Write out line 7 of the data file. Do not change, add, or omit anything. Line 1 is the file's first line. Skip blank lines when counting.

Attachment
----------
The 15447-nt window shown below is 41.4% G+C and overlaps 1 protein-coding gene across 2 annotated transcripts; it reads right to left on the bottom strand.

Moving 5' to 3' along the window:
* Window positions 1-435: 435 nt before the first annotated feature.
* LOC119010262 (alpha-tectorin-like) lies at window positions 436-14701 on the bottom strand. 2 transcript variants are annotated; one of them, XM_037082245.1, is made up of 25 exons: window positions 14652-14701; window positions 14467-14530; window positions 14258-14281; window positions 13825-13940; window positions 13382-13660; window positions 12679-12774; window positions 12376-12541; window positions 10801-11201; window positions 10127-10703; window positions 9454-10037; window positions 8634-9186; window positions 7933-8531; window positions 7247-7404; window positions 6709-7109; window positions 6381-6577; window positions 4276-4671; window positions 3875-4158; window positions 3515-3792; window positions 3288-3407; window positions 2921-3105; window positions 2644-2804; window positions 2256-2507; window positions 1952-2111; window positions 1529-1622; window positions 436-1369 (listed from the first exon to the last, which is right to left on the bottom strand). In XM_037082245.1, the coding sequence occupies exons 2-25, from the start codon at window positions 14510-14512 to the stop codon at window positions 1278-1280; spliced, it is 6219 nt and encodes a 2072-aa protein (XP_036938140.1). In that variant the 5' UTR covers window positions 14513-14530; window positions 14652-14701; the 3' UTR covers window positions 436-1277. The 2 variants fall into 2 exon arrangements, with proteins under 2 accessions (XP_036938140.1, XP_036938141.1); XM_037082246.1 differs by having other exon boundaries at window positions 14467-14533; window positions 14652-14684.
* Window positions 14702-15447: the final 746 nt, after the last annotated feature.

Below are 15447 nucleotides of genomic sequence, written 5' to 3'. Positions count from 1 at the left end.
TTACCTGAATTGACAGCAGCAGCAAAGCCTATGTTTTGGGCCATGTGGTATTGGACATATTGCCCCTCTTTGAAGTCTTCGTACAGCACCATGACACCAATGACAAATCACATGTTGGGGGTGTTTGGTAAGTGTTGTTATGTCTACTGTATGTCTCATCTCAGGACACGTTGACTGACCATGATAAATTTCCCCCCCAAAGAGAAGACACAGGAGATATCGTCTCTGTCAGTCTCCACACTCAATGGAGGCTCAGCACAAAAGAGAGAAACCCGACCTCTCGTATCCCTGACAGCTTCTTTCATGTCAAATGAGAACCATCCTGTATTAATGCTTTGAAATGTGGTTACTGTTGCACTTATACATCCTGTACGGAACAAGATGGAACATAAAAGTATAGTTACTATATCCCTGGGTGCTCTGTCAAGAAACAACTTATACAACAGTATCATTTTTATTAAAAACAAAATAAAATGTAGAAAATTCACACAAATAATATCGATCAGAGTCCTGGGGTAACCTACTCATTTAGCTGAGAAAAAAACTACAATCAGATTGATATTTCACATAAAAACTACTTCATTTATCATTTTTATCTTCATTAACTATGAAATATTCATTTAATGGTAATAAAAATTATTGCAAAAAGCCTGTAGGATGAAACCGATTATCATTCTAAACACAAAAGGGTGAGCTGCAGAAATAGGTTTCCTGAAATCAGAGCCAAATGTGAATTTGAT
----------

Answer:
TTACCTGAATTGACAGCAGCAGCAAAGCCTATGTTTTGGGCCATGTGGTATTGGACATATTGCCCCTCTTTGAAGTCTTCGTACAGCACCATGACACCAATGACAAATCACATGTTGGGGGTGTTTGGTAAGTGTTGTTATGTCTACTGTATGTCTCATCTCAGGACACGTTGACTGACCATGATAAATTTCCCCCCCAAAGAGAAGACACAGGAGATATCGTCTCTGTCAGTCTCCACACTCAATGGAGGCTCAGCACAAAAGAGAGAAACCCGACCTCTCGTATCCCTGACAGCTTCTTTCATGTCAAATGAGAACCATCCTGTATTAATGCTTTGAAATGTGGTTACTGTTGCACTTATACATCCTGTACGGAACAAGATGGAACATAAAAGTATAGTTACTATATCCCTGGGTGCTCTGTCAAGAAACAACTTATACAACAGTATCATTTTTATTAAAAACAAAATAAAATGTAGAAAATTCACACAAATAATATCGATCAGAGTCCTGGGGTAACCTACTCATTTAGCTGAGAAAAAAACTACAATCAGATTGATATTTCACATAAAAACTACTTCATTTATCATTTTTATCTTCATTAACTATGAAATATTCATTTAATGGTAATAAAAATTATTGCAAAAAGCCTGTAGGATGAAACCGATTATCATTCTAAACACAAAAGGGTGAGCTGCAGAAATAGGTTTCCTGAAATCAGAGCCAAATGTGAATTTGAT